5. The Congressional Budget Office
A report from the non-partisan Congressional Budget Office on Monday said the Republican health care plan would result in 14 million fewer people with insurance by next year and 24 million by 2026 compared to Obamacare.
But the White House swiftly rejected the report's findings.
"We disagree strenuously with the report,” said Health and Human Services Secretary Tom Price.
With regard to the figure of 14 million people, the secretary said, "It's virtually impossible to have that number occur."
"It's just not believable, is what we would suggest," he said.
Press secretary Sean Spicer continued the attack on Tuesday: "The CBO estimates are consistently wrong," he said, arguing the estimate did not fully consider the bill's "three-prong plan."
"The Congressional Budget Office is there to measure the potential impact of programs on the federal budget. Its attempts to estimate coverage has been historically faulty," he said.
6. US Elections
While presenting zero evidence, the president has claimed millions of people voted illegally in the 2016 election, costing him the popular vote to Democratic rival Hillary Clinton. He also claimed thousands of people were "bussed in" to New Hampshire to vote for Clinton, costing him the state, and said there was "serious voter fraud" in Virginia and California. The claims have been repeatedly debunked.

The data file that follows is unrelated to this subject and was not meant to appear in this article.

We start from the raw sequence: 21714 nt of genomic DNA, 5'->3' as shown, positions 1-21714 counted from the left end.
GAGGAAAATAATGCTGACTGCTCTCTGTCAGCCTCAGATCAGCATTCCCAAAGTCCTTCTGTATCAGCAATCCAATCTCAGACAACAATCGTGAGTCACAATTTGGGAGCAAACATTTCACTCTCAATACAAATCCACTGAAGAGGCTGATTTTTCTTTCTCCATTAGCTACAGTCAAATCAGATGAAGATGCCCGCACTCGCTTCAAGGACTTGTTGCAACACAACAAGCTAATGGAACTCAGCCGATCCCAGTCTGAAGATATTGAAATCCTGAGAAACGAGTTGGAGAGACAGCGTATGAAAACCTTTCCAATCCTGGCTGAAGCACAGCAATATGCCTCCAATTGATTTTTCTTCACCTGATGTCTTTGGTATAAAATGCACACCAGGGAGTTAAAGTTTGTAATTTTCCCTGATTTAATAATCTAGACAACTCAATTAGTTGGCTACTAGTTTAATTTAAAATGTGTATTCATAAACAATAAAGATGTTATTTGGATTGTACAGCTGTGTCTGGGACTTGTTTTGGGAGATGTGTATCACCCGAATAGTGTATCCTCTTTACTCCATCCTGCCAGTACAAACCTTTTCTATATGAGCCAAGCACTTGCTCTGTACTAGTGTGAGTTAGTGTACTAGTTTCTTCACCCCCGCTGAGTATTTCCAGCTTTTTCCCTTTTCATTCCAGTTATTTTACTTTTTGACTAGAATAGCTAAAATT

Still, Trump has vowed to launch an investigation into "voter fraud" — after an election in which nearly 140 million people cast ballots officials have only found less than 100 suspected instances of illegal voting. Election officials in 49 states told the New York Times there were no indications of widespread fraud. (Kansas officials did not respond).
One member of the Federal Election Commission has since called on Trump to present evidence for his claims. "I am acutely aware that our democracy rests on the faith of the American people in the integrity of their elections," Commissioner Ellen L. Weintraub said. "The President has issued an extraordinarily serious and specific charge. Allegations of this magnitude cannot be ignored."
Trump has not responded.
"This very expensive GLOBAL WARMING bullshit has got to stop. Our planet is freezing, record low temps,and our [global warming] scientists are stuck in ice," he wrote in Jan. 2014.
Prior to his election, environmental activists at the Sierra Club said Trump would be the only world leader to "deny the science and dangers of climate change."
As president, Trump has appointed a climate skeptic, Scott Pruitt, to lead the Environmental Protection Agency, who has since hired other climate deniers. Pruitt last week defied decades of scientific research by saying human-made carbon dioxide was not the main contributor to climate change.
Scientists and researchers at the US Department of Agriculture were also ordered in January to stop releasing documents to the public, although the ban was later lifted due to public outcry.
Trump also energized the anti-vaccination movement after meeting with Robert F. Kennedy Jr., a leading vaccine critic, at Trump Tower in January. Kennedy said Trump asked him to chair a commission into the safety of vaccines — one of the 20th century's greatest medical achievements — but officials later said they were still considering the idea.
"Healthy young child goes to doctor, gets pumped with massive shot of many vaccines, doesn't feel good and changes - AUTISM. Many such cases!" Trump tweeted in 2014, falsely linking vaccine use to autism — something rejected by the Centers for Disease Control and major scientific and medical organizations worldwide.